Pentode Preamps

How Screen Voltage Affects Gain

Pentode preamps are conceptually different from their triode cousins and their multi-grid characteristics can seem daunting to those of us who live in a 12AX7 world. We can't directly use a single plot of plate characteristic curves, for example. With a little effort we can translate the published curves to a desired screen voltage, but how do we choose the screen voltage in the first place? The screen grid represents a huge monkey wrench that evokes havoc on the classic "draw a load line on the datasheet" and "set the operating point" procedure for creating a guitar amplifier preamp.

The classic gain equation for a triode preamp, which is based the tube's amplification factor, its plate resistance, the plate load resistor, and the load to which the stage is connected, suffers a serious breakdown when the amplification factor and the plate resistance hit really big and fuzzy numbers. Such is the case for a pentode. So how does screen voltage affect preamp gain?

How Screen Voltage Sets Preamp Gain

The issue boils down to our basic definition of gain: output voltage swing divided by input voltage swing. For a pentode preamp the output signal voltage, which is represented by the plate voltage, swings between between a minimum of nearly zero and a maximum equal to the plate supply voltage. The maximum output swing is thus defined by the plate supply voltage. This, it turns out, is independent of the screen voltage.

Maximum plate voltage is at cutoff. Minimum is at saturation. So the voltage gain of a pentode preamp is roughly these two extremes divided by the grid voltage swing needed to create them. This is where screen voltage plays a key role.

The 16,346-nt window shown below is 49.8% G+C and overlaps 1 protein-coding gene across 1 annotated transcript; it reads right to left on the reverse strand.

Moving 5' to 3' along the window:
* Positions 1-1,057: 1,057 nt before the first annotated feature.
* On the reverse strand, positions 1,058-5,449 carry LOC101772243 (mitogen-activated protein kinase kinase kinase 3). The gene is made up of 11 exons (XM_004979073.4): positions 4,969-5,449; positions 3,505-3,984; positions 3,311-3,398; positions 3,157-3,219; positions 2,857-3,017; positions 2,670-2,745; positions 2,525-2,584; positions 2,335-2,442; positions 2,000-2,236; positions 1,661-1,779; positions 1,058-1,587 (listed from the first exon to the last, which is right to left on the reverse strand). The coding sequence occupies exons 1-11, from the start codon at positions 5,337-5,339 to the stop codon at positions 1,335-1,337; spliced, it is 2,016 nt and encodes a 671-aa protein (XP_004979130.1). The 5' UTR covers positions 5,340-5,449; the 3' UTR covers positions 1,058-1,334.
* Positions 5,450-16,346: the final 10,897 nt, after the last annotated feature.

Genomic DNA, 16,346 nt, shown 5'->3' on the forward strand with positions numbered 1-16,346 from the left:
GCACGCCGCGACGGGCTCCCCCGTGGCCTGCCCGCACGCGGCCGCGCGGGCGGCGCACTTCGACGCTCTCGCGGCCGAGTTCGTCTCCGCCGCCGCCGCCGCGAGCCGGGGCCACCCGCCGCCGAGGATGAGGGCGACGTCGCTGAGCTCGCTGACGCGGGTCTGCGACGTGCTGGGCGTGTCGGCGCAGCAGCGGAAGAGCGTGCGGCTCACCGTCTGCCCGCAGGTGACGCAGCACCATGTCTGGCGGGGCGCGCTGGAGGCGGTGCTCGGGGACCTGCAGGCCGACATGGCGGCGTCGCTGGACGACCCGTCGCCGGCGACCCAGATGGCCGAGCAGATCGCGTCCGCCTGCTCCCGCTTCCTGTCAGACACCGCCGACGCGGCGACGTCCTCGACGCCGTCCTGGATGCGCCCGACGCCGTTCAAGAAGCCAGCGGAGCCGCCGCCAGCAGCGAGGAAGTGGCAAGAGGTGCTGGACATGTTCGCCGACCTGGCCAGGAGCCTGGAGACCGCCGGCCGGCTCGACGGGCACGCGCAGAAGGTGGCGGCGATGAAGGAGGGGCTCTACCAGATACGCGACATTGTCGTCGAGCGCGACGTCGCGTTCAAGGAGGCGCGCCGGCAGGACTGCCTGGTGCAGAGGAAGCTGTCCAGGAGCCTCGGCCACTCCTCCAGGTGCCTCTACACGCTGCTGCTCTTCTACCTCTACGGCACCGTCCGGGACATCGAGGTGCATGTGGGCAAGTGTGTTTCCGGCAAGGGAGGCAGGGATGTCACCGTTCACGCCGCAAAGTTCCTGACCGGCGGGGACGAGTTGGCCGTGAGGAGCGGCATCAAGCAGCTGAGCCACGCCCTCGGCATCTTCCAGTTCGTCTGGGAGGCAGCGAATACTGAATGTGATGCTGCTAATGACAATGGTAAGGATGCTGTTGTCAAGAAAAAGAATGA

Here is a plot of plate current versus grid voltage for an EF86 pentode.

EF86 pentode plate current versus grid voltage

The plot corresponds to a plate voltage of 250 volts, but it doesn't change much for other plate voltages. The screen voltage, which has a much greater influence on plate current, is represented by 4 curves. With the screen at 180 volts the grid voltage swings from a minimum of -6 volts, representing cutoff, to a maximum of zero volts, representing saturation. At a screen voltage of 60 volts the grid swings only between -2.4 volts and zero. A lower screen voltage enables a substantially lower grid voltage swing to create the same plate voltage swing. This is the essence of our definition of "gain." For the large, non-linear signal swings often sought by guitar players, where transconductance, plate resistance, and other parameters are far from constant, a lower screen voltage can be used to increase the voltage gain of the resulting design.

A major concern with high voltage gain is input headroom. With 180-volt screens the input signal can have an amplitude of up to 3 volts without driving the EF86 pentode into saturation or cutoff. With 60-volt screens the amplitude can only reach 1.2 volts before the pentode preamp goes into overdrive. A lower screen voltage means less input headroom.

There's never a free lunch, especially in guitar amp design.

Acknowledgement

Our thanks to Paul Reid of Rutgers University for his technical assistance with this page.


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